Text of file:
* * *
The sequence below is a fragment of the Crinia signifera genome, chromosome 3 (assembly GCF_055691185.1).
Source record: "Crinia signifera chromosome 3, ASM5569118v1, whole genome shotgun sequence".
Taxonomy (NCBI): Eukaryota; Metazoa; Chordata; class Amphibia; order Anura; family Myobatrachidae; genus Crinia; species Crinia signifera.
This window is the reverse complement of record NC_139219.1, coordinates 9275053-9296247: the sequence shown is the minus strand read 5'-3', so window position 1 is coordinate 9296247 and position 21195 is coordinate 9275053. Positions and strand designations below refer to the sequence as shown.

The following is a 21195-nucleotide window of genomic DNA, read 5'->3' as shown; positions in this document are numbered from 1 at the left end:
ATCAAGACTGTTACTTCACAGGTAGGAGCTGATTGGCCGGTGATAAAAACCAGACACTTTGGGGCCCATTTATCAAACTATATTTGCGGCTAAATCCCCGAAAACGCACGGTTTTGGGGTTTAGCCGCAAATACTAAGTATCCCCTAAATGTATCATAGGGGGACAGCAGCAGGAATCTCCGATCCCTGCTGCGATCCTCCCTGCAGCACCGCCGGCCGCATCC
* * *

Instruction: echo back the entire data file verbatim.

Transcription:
The sequence below is a fragment of the Crinia signifera genome, chromosome 3 (assembly GCF_055691185.1).
Source record: "Crinia signifera chromosome 3, ASM5569118v1, whole genome shotgun sequence".
Taxonomy (NCBI): Eukaryota; Metazoa; Chordata; class Amphibia; order Anura; family Myobatrachidae; genus Crinia; species Crinia signifera.
This window is the reverse complement of record NC_139219.1, coordinates 9275053-9296247: the sequence shown is the minus strand read 5'-3', so window position 1 is coordinate 9296247 and position 21195 is coordinate 9275053. Positions and strand designations below refer to the sequence as shown.

The following is a 21195-nucleotide window of genomic DNA, read 5'->3' as shown; positions in this document are numbered from 1 at the left end:
ATCAAGACTGTTACTTCACAGGTAGGAGCTGATTGGCCGGTGATAAAAACCAGACACTTTGGGGCCCATTTATCAAACTATATTTGCGGCTAAATCCCCGAAAACGCACGGTTTTGGGGTTTAGCCGCAAATACTAAGTATCCCCTAAATGTATCATAGGGGGACAGCAGCAGGAATCTCCGATCCCTGCTGCGATCCTCCCTGCAGCACCGCCGGCCGCATCC